10 October 2001

Companies Decline To Participate In TAMC Program

The first lot of a total of 900 billion baht worth of bad loans is expected to be transferred to the Thai Asset Management Corp on Monday with the remainder to be transferred by year-end.

Although eligible to participate, twelve financial institutions including, UOB Radanasin, Standard Chartered Nakornthon, Kiatnakin Finance have declined to participate in the TAMC program. These twelve institutions had a total of 38.8 billion baht in bad loans eligible for transfer.

The TAMC is also considering establishing a separate property fund for TAMC assets according to Finance Minister Somkid Jatusripitak.

In related news, a two-year extension has been given for tax exemptions for asset transfers relating to debt restructuring up to the end of 2003.

The central bank's Corporate Debt Restructuring Advisory Committee (CDRAC) estimates that it has assisted in restructuring1,013 large cases with debts totaling 128.7 billion baht.


9 October 2001

Disclosure Violates The Right of Debtors

Amid criticism of the lack of transparency in the government run Thai Asset Management Corporation (TAMC) a spokesperson of the TAMC asserted that the names of debtors whose loans are transferred to the Thai Asset Management Corporation (TAMC) would not be made public because it would violate their rights.

Economists had earlier expressed concerns that the state-owned TAMC might experience meddling and political pressure from those with vested interests. However TAMC's spokesperson stated that the TAMC organization was in good order and was subject to rigorous examination by an auditor committee appointed by the TAMC board.

The first tranche of non-performing loans, estimated to be 300 billion baht will be transferred to the AMC on 15 October 2001. TAMC spokesperson stated that it would take about two years to know which business will be liquidated and which may survive.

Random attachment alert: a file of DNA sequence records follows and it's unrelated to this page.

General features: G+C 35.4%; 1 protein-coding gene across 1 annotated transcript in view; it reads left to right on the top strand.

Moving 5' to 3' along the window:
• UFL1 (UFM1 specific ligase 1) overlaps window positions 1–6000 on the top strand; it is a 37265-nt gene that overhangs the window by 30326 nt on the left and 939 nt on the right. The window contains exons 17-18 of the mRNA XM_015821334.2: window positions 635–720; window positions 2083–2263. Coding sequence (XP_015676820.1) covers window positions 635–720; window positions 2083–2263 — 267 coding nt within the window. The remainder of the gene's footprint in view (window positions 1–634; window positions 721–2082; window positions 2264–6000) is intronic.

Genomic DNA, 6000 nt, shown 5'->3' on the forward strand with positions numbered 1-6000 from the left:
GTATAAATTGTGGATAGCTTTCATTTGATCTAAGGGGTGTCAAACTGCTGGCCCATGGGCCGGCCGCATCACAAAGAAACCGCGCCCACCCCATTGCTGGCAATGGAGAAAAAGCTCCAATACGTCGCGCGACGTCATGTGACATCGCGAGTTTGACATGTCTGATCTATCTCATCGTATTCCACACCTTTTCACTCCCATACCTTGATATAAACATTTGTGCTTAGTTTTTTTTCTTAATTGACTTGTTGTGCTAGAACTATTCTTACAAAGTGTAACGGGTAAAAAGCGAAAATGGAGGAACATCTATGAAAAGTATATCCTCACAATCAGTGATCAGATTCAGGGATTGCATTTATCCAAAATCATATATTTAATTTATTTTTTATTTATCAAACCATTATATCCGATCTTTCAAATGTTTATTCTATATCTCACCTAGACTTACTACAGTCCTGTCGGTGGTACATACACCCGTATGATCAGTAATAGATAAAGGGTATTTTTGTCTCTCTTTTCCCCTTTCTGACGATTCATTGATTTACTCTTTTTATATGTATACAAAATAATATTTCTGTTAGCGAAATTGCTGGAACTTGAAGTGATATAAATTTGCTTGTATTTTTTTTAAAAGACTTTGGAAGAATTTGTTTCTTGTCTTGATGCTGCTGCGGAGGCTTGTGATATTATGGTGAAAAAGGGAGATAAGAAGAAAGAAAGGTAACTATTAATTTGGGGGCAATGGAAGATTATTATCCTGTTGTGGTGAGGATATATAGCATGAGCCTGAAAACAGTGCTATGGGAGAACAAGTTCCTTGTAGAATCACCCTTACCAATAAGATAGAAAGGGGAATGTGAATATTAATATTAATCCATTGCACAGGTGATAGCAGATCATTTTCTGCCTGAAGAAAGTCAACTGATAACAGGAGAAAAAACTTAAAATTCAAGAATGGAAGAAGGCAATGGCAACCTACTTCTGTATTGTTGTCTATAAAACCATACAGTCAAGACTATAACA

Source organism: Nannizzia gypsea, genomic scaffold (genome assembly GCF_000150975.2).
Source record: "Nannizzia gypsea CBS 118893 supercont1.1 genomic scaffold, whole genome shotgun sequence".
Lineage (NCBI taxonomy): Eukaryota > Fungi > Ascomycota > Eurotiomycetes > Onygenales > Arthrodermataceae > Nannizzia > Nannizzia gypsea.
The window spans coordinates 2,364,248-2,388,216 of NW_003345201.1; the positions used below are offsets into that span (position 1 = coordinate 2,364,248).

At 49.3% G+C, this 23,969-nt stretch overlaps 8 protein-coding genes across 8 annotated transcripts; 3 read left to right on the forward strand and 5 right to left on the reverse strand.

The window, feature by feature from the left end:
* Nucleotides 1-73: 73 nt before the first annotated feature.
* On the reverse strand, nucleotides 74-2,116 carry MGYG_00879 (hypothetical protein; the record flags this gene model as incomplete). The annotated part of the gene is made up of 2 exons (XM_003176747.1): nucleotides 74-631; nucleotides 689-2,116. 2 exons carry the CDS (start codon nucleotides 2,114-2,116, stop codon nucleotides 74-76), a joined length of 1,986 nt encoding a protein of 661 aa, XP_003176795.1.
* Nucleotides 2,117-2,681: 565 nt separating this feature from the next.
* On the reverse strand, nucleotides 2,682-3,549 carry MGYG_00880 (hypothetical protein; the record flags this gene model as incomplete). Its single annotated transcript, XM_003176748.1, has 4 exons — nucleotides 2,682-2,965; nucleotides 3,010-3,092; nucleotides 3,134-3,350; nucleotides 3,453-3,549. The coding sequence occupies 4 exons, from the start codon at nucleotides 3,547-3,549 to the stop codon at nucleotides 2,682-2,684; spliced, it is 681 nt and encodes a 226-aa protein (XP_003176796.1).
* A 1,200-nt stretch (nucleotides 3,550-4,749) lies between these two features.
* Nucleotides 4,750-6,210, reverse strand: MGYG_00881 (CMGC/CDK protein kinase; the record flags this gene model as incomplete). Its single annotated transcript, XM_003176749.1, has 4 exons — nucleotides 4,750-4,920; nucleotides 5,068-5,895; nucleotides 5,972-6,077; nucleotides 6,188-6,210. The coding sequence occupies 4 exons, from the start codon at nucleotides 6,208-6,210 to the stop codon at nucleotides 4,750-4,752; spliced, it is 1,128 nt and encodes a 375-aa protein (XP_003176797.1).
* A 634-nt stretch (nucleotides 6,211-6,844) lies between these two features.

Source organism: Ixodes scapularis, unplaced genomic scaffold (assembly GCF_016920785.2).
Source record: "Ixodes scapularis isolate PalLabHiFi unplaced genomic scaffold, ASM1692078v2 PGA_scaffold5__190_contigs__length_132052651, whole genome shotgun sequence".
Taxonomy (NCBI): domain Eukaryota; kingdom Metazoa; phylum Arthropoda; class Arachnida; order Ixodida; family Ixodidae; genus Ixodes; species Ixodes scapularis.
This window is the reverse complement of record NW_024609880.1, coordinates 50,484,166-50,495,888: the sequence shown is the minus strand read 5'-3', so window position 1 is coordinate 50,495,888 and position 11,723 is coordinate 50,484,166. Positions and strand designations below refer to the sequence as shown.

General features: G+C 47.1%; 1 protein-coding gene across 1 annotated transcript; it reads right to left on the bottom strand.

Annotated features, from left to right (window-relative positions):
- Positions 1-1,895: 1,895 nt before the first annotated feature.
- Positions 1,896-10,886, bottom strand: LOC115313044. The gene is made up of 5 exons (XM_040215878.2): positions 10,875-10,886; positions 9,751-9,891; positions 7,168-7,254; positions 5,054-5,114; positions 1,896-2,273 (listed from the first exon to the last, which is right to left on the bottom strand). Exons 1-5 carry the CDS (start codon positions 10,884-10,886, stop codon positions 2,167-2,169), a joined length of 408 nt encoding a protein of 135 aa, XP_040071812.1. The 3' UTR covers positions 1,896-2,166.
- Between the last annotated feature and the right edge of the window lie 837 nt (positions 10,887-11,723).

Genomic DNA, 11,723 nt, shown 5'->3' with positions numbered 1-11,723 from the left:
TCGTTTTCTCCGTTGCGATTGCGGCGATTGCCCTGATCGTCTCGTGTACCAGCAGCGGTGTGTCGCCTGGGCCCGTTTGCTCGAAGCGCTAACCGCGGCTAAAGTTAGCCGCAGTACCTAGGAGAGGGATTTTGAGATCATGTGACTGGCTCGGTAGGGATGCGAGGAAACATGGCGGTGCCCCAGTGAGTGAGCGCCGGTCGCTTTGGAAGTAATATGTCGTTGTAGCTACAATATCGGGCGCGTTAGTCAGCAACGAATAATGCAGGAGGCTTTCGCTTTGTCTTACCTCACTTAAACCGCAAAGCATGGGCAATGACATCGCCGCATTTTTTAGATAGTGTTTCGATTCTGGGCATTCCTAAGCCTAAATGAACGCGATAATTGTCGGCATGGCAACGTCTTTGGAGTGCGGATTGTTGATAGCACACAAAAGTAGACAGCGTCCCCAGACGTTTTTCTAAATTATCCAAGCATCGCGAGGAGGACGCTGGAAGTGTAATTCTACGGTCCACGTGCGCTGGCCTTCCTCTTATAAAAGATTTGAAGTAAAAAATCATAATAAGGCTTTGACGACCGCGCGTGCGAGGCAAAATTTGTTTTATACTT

E-Data Acceptable In Court

The senate passed a bill yesterday making electronic data acceptable in court as evidence and making e-signatures as good as handwritten ones. The bill passed with an overwhelming majority with only three points requiring minor changes. Once the changes are made the bill will go back to the House for a final review. The bill which was originally initiated in 1998 to promote e-commerce is reported to comply with international rules set by the United Nations Commission on International Trade Law.


4 October 2001

TAX Incentives For Foreign Film Makers

The Revenue Department will propose tax incentives to foreign filmmakers to promote tourism and attract more foreign film production in Thailand. Pursuant to the new proposals, the tax earnings of foreign actors will be given a ceiling. The department collects taxes at rates between 5% and 37% currently, which is the same rate applied to all personal incomes.

The Revenue Department is also considering a new scheme of tax rebates for tourists intended to boost tourism.

Tax cuts will also be given to local companies who incur expenses in organizing seminars for their employees according to the Revenue Department.


23 August 2001

Monopoly Gets A New Definition

Pursuant to changes to be presented in Thailand's competition law, businesses who control a 50% or greater share in their respective markets will be considered a monopoly if their annual sales generate more than one billion baht. Under the earlier version of the Act, the definition of a dominant business was one with a 33.33% share in its market and one billion baht in sales, but such definition was never formally approved by the previous government. With the implementation of the 50% market share requirement significantly less businesses would be subject to the effect of the Act. The new law still requires ministry and cabinet approval.

Only operators in the industrial, commercial and agricultural sectors will be affected and not the service sector. Companies meeting the new criteria would be subject to regular scrutiny by the Trade Competition Penalties under the Act include a penalty of up to three years in jail and/or a six-million-baht fine.